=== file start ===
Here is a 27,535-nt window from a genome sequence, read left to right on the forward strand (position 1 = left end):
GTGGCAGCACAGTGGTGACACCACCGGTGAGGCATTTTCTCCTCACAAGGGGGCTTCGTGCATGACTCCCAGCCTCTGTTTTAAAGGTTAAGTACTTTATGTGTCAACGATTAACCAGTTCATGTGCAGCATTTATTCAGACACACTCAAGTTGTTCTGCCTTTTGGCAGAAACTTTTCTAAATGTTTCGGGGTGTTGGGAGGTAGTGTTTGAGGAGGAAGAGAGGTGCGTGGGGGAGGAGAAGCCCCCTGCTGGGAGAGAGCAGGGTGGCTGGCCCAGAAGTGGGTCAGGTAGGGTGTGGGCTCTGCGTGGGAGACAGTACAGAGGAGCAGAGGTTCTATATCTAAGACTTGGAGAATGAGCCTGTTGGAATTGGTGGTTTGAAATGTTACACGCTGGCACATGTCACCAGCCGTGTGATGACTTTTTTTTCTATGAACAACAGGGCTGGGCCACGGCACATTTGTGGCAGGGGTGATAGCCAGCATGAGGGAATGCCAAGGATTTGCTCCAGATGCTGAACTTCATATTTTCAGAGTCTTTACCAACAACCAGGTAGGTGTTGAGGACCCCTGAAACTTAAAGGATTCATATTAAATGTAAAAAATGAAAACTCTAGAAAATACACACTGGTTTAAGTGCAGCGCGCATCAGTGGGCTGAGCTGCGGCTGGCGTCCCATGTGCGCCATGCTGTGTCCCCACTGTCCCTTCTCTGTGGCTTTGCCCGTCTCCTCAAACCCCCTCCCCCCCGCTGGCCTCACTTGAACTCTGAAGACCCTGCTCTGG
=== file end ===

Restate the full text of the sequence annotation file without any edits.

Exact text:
Here is a 27,535-nt window from a genome sequence, read left to right on the forward strand (position 1 = left end):
GTGGCAGCACAGTGGTGACACCACCGGTGAGGCATTTTCTCCTCACAAGGGGGCTTCGTGCATGACTCCCAGCCTCTGTTTTAAAGGTTAAGTACTTTATGTGTCAACGATTAACCAGTTCATGTGCAGCATTTATTCAGACACACTCAAGTTGTTCTGCCTTTTGGCAGAAACTTTTCTAAATGTTTCGGGGTGTTGGGAGGTAGTGTTTGAGGAGGAAGAGAGGTGCGTGGGGGAGGAGAAGCCCCCTGCTGGGAGAGAGCAGGGTGGCTGGCCCAGAAGTGGGTCAGGTAGGGTGTGGGCTCTGCGTGGGAGACAGTACAGAGGAGCAGAGGTTCTATATCTAAGACTTGGAGAATGAGCCTGTTGGAATTGGTGGTTTGAAATGTTACACGCTGGCACATGTCACCAGCCGTGTGATGACTTTTTTTTCTATGAACAACAGGGCTGGGCCACGGCACATTTGTGGCAGGGGTGATAGCCAGCATGAGGGAATGCCAAGGATTTGCTCCAGATGCTGAACTTCATATTTTCAGAGTCTTTACCAACAACCAGGTAGGTGTTGAGGACCCCTGAAACTTAAAGGATTCATATTAAATGTAAAAAATGAAAACTCTAGAAAATACACACTGGTTTAAGTGCAGCGCGCATCAGTGGGCTGAGCTGCGGCTGGCGTCCCATGTGCGCCATGCTGTGTCCCCACTGTCCCTTCTCTGTGGCTTTGCCCGTCTCCTCAAACCCCCTCCCCCCCGCTGGCCTCACTTGAACTCTGAAGACCCTGCTCTGG